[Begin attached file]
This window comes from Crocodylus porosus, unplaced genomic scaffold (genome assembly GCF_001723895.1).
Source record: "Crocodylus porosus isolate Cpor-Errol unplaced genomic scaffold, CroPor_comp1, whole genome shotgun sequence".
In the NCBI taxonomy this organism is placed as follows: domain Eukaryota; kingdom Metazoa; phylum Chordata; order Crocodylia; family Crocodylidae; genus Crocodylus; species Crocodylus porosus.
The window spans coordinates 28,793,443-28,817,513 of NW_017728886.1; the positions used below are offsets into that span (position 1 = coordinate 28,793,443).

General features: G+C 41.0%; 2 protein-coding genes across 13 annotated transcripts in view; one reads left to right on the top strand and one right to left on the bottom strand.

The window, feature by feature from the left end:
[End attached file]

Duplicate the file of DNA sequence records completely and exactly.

This window comes from Crocodylus porosus, unplaced genomic scaffold (genome assembly GCF_001723895.1).
Source record: "Crocodylus porosus isolate Cpor-Errol unplaced genomic scaffold, CroPor_comp1, whole genome shotgun sequence".
In the NCBI taxonomy this organism is placed as follows: domain Eukaryota; kingdom Metazoa; phylum Chordata; order Crocodylia; family Crocodylidae; genus Crocodylus; species Crocodylus porosus.
The window spans coordinates 28,793,443-28,817,513 of NW_017728886.1; the positions used below are offsets into that span (position 1 = coordinate 28,793,443).

General features: G+C 41.0%; 2 protein-coding genes across 13 annotated transcripts in view; one reads left to right on the top strand and one right to left on the bottom strand.

The window, feature by feature from the left end: